On this past Monday's (February 3) edition of his syndicated radio show "Sixx Sense", MÖTLEY CRÜE bassist Nikki Sixx spoke about the tragic death of actor Philip Seymour Hoffman of an apparent drug overdose this weekend and Nikki's own struggle with addiction. You can now listen to the segment below.

"The part that hits me the hardest is that [Philip] was sober for 22 years, and he just had got out of a 10-day detox in May," Nikki said. "So it goes to show you that your addiction is sort of waiting there in the shadows — the monster — and it doesn't care if it's five years or 22 years or 30 years. It's just sitting there going, 'Hey, when you're ready, I'll gladly come out and participate again.' And it happens. It's happened to me. I understand slipping. I understand that it is something when you get into using again, you just don't think you're gonna die. You don't think you're going to destroy a family, you don't think that you're going to let down everybody around you. Or, if you're a public figure, you're going to completely destroy all these people that have invested time in loving you. And this man had all those things."

He added: "What I've seen in the past has been [that] you don't stay connected with the program, you don't stay connected with those messages and, basically, all it's doing is what I'm doing right now, which is saying, 'Hey, I'm waiting.' And it'll be things like traffic — it's like, 'I'm so sick of this traffic and my girlfriend's nagging me and I've got all this pressure from this business I'm in and this and that.' And then you go to an AA meeting, and it's, like, those are really small problems from when you were laying in a gutter, [expletive] ants and throwing up all over yourself. This is like, serious, small problems. And you go, 'That's right.' And then there's literature, and there's public speakers, and there's group conversations. People say, 'Yeah, man, I've been through the same thing you're going through right now.' And you realize, 'It's my addiction.' Because if you carry resentment and anger and you're not able to move out of that place that I call sitting in your [expletive], if you stay in it, eventually, you get so uncomfortable that you go, 'I'm looking for an alternative to why I'm feeling bad.' And guess what? Right then, the monster in your head goes, 'Hello, old friend.' And that's how it starts."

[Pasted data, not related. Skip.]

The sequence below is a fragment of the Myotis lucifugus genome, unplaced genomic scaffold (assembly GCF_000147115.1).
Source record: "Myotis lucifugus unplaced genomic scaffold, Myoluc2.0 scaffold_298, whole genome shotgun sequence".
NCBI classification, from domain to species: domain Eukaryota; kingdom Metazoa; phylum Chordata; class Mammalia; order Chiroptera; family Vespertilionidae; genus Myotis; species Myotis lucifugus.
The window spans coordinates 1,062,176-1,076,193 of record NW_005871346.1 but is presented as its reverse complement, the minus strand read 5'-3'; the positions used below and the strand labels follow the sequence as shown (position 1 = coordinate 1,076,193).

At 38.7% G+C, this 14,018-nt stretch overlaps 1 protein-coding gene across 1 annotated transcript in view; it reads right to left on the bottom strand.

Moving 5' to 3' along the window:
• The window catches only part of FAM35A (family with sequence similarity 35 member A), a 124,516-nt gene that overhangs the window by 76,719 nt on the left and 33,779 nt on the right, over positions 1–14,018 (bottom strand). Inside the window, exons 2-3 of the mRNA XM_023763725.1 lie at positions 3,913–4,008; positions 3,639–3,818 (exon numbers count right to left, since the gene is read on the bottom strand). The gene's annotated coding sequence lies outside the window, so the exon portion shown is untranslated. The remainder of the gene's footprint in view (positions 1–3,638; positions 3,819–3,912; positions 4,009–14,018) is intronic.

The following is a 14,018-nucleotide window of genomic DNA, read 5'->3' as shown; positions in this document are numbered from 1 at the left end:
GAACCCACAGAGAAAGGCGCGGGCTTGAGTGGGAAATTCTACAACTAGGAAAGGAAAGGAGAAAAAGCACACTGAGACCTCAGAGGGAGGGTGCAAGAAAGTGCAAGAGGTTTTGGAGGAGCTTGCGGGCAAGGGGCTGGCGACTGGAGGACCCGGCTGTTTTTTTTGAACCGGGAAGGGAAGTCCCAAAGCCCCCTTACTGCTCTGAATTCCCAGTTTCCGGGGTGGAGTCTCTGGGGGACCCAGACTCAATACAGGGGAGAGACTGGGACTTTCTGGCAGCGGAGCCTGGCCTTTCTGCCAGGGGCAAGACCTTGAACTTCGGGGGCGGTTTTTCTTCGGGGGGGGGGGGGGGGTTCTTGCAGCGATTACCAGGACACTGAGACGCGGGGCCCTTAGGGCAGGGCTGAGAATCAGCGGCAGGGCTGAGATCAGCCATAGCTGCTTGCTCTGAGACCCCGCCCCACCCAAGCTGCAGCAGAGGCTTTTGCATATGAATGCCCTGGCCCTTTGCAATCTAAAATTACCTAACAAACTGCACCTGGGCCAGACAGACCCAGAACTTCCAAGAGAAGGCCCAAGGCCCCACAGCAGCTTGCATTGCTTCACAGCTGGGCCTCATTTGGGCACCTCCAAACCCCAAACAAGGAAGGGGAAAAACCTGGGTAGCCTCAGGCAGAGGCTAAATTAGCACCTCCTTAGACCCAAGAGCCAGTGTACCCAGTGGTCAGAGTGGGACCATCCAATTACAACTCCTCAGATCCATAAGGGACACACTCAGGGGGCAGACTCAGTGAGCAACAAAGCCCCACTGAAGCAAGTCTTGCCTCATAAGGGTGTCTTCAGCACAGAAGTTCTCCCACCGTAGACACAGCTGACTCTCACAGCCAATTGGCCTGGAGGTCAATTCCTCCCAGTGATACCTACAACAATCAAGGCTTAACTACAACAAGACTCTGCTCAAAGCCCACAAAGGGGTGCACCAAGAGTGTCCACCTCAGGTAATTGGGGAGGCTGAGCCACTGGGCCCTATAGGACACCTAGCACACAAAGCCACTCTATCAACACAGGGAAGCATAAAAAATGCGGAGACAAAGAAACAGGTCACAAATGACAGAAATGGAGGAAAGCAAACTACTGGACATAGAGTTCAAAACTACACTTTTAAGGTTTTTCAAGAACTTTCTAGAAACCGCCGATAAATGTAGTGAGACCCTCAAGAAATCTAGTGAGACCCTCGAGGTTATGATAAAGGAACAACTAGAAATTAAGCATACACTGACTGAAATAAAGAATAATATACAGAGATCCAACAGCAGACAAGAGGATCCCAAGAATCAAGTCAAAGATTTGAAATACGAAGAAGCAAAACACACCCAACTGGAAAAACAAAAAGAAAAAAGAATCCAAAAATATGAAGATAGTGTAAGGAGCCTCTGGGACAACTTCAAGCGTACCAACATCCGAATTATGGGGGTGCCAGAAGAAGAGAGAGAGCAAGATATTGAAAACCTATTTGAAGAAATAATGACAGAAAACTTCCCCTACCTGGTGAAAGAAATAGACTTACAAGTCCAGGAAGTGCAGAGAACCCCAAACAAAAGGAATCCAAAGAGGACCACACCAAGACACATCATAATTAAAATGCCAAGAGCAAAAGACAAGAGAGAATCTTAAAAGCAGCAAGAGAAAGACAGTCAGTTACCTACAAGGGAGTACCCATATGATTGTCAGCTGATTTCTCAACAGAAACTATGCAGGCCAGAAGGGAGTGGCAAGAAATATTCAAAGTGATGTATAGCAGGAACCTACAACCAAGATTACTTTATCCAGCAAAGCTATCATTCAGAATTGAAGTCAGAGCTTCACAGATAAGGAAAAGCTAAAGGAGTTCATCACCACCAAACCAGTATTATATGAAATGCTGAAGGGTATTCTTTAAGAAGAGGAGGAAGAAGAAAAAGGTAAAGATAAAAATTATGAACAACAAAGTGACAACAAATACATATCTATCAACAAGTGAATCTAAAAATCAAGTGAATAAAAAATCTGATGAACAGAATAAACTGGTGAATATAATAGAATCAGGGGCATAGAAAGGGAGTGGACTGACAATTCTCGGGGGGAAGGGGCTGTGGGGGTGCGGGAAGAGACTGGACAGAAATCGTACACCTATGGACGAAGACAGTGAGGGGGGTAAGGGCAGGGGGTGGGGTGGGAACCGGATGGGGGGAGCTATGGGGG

To comment on a BLABBERMOUTH.NET story or review, you must be logged in to an active personal account on Facebook. Once you're logged in, you will be able to comment. User comments or postings do not reflect the viewpoint of BLABBERMOUTH.NET and BLABBERMOUTH.NET does not endorse, or guarantee the accuracy of, any user comment. To report spam or any abusive, obscene, defamatory, racist, homophobic or threatening comments, or anything that may violate any applicable laws, use the "Report to Facebook" and "Mark as spam" links that appear next to the comments themselves. To do so, click the downward arrow on the top-right corner of the Facebook comment (the arrow is invisible until you roll over it) and select the appropriate action. You can also send an e-mail to blabbermouthinbox(@)gmail.com with pertinent details. BLABBERMOUTH.NET reserves the right to "hide" comments that may be considered offensive, illegal or inappropriate and to "ban" users that violate the site's Terms Of Service. Hidden comments will still appear to the user and to the user's Facebook friends. If a new comment is published from a "banned" user or contains a blacklisted word, this comment will automatically have limited visibility (the "banned" user's comments will only be visible to the user and the user's Facebook friends).